A buyout typically coincides with refinancing the original mortgage loan. The ex who wants to buy the home applies for a new loan in his or her name, borrowing enough money to pay off the previous loan and the other spouse what’s owed.
However, a key question that arises is whether whoever keeps the house can afford to refinance it. “Many people should talk to a mortgage lender sooner than later,” Leamon said. “That can have a very big influence on your options.”
If the ex who wants to keep the house has worked only part-time or not at all, a lender might not find that income level sufficient. “A lot of people start off where they want to buy the other one out, and they realize they can’t do it and they do end up selling anyway,” Dorman said.
Considerations for this route:
- Talk with a mortgage lender about whether refinancing is feasible for the ex who intends to remain in the house.
- Work with an agent who has experience helping divorcing clients. Agents with the Divorce Specialist designation will be well-versed in how to handle the added communication, property division laws, emotional conflict, and other complexities of divorce home sales.
- Whoever plans to move out also should speak with a real estate agent to gauge what he or she can reasonably afford, Leamon added.
- Let your divorce attorneys or a real estate attorney review the agreement that specifies how each party will be paid.
As to the last point, Dorman worked with a couple who were divorcing amicably and handled the divorce themselves. The ex-wife bought out the ex-husband, then later decided to sell the house; however, based on language in the divorce decree, the attorney for the title company said the ex-husband was owed additional money.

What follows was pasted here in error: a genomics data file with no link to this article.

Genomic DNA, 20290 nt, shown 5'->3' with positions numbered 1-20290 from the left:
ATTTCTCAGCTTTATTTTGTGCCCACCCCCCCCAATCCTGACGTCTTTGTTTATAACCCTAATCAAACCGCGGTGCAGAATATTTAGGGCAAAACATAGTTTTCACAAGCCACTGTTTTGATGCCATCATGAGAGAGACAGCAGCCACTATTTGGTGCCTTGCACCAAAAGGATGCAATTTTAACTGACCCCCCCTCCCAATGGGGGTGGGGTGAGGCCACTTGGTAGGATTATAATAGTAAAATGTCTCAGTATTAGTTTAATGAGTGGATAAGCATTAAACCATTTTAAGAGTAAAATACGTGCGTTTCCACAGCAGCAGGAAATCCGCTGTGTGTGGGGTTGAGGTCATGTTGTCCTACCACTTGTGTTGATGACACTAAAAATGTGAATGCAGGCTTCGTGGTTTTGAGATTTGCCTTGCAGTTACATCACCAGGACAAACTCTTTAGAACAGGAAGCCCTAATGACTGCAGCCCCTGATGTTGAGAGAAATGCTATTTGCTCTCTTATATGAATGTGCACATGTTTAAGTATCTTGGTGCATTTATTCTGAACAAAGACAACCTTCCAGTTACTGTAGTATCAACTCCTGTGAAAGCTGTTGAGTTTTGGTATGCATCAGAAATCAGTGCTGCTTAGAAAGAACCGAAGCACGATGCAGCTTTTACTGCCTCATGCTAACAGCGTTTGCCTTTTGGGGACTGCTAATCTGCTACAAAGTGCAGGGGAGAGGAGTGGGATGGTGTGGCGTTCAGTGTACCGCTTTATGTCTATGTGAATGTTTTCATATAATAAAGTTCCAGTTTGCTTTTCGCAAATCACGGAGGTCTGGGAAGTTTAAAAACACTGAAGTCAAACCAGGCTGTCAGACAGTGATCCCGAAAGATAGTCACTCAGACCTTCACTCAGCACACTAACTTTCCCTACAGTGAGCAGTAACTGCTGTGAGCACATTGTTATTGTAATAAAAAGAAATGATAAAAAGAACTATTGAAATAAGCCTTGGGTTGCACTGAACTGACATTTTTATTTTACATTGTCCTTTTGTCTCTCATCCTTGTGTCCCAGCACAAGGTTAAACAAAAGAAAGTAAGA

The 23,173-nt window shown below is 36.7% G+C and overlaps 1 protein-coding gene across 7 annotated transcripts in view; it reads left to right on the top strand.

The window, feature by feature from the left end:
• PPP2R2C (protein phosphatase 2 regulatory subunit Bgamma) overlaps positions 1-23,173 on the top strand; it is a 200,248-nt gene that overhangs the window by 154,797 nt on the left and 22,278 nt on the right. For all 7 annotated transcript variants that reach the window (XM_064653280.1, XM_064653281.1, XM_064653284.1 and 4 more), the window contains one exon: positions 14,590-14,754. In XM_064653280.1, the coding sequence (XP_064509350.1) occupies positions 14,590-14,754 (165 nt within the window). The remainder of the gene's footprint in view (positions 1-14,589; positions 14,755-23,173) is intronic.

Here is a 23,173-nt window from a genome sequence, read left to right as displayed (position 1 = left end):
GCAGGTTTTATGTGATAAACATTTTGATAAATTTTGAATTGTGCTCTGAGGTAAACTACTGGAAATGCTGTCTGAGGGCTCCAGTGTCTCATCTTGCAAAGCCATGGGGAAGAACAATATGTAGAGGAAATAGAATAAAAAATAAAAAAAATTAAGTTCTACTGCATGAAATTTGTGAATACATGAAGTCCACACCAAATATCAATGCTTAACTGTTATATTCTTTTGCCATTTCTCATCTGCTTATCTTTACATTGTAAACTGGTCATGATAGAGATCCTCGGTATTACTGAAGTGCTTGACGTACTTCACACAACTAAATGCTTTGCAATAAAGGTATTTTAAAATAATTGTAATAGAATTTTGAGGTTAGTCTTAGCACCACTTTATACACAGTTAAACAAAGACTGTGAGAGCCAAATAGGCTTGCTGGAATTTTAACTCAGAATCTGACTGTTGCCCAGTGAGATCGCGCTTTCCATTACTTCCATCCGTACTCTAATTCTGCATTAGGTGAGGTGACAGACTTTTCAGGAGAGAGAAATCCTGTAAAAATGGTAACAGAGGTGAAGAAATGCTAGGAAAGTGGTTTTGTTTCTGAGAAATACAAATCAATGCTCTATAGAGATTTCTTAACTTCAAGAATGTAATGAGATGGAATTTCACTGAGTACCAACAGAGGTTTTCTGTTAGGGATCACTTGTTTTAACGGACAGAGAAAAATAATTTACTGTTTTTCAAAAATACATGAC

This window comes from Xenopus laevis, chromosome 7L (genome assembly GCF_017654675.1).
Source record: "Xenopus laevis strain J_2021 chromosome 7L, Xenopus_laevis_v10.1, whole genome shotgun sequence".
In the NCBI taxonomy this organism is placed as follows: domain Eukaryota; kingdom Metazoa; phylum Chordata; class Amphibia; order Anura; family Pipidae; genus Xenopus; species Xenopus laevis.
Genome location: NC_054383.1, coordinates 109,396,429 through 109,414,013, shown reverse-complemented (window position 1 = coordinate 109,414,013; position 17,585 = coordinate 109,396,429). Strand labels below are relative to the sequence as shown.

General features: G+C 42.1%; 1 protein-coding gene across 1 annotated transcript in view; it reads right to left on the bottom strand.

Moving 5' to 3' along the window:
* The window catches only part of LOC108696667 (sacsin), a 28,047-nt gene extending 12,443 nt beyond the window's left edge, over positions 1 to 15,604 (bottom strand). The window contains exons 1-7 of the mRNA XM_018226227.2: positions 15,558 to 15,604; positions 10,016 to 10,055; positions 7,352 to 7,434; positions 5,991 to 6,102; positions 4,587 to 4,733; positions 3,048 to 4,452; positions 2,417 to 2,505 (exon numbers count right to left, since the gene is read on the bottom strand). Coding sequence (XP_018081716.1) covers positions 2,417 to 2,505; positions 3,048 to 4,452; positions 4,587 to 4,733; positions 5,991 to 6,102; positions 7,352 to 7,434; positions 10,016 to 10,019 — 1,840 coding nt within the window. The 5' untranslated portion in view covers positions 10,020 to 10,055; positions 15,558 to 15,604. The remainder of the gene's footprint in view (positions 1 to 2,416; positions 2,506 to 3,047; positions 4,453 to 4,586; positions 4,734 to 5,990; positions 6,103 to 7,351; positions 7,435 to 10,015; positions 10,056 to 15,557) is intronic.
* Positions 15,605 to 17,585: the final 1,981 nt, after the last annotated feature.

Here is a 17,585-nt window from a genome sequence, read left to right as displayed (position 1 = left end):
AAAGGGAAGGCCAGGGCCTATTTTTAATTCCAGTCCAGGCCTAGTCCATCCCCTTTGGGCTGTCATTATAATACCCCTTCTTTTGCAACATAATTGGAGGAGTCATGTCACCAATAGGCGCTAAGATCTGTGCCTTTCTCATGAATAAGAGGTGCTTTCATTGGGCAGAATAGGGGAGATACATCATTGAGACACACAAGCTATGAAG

“It almost held up closing,” said Dorman. “Luckily, the attorney was able to draw up an addendum, and the husband and ex-wife were friends enough to have him sign a waiver saying that he’d already received his money.”
Option 3: Own the house together for now, then sell it at a later date
Although unusual, this occurs when both parties agree to sell the home at a point in the future because to do so now would cause too much upheaval. Perhaps they have children and agree to sell once the children are finished with school, which would make for a more natural transition. “They put it into their settlement paperwork,” Leamon said. “It makes more sense from a life perspective.”
Be sure that whoever pays the mortgage doesn’t miss a payment, which could affect both of you down the line.
You’ll also want to weigh how this decision will impact your ability to qualify for the capital gains tax exclusion when the time comes to sell your house. You and your spouse can each exclude the first $250,000 of gain from the sale of your home provided that you meet the “ownership test” (both people own the house) and the “use test” (that you lived at the house for two of the five years before the sale) regardless of your marital status.
The trouble is…assuming one spouse plans to move out despite the co-ownership arrangement, whoever leaves the home and no longer uses it as their primary residence could lose out on their portion of the gain exclusion when the time does come to sell, effectively cutting the exclusion from $500,000 to $250,000.
- Consult with an attorney to outline specifically how the mortgage will be handled while the property is in both names—and when to remove your ex from the mortgage. “A lot of times that’s done just by changing the deed over to a quitclaim deed, but you need to make sure that’s done right as well,” Dorman said.
- You may also need the help of a tax specialist with divorce expertise who can explain the impact of mortgage interest and capital gains taxes if you sell before your divorce or at a later date.
However you divide what was your marital home, know that the professionals in your corner don’t have an emotional stake in the situation. They’re there to assist you so that you and your ex can look at the benefits and drawbacks of each option so you can decide the best way to end this chapter and begin a new one.